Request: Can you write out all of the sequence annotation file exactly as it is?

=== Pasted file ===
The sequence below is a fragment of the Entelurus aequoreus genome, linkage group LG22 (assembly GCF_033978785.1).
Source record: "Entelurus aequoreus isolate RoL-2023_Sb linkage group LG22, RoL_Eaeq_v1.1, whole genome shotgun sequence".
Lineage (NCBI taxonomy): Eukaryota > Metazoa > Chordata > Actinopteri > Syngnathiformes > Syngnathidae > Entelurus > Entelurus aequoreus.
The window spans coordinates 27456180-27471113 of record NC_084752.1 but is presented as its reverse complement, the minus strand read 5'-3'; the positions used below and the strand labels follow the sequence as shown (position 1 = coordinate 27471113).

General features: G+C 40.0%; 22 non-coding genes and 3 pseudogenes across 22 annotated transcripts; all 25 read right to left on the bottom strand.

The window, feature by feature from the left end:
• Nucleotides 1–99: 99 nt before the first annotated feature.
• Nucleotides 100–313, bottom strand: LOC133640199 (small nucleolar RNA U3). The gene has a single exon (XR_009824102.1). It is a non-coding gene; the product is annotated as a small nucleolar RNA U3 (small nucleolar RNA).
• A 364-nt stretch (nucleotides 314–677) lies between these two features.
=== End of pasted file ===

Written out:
The sequence below is a fragment of the Entelurus aequoreus genome, linkage group LG22 (assembly GCF_033978785.1).
Source record: "Entelurus aequoreus isolate RoL-2023_Sb linkage group LG22, RoL_Eaeq_v1.1, whole genome shotgun sequence".
Lineage (NCBI taxonomy): Eukaryota > Metazoa > Chordata > Actinopteri > Syngnathiformes > Syngnathidae > Entelurus > Entelurus aequoreus.
The window spans coordinates 27456180-27471113 of record NC_084752.1 but is presented as its reverse complement, the minus strand read 5'-3'; the positions used below and the strand labels follow the sequence as shown (position 1 = coordinate 27471113).

General features: G+C 40.0%; 22 non-coding genes and 3 pseudogenes across 22 annotated transcripts; all 25 read right to left on the bottom strand.

The window, feature by feature from the left end:
• Nucleotides 1–99: 99 nt before the first annotated feature.
• Nucleotides 100–313, bottom strand: LOC133640199 (small nucleolar RNA U3). The gene has a single exon (XR_009824102.1). It is a non-coding gene; the product is annotated as a small nucleolar RNA U3 (small nucleolar RNA).
• A 364-nt stretch (nucleotides 314–677) lies between these two features.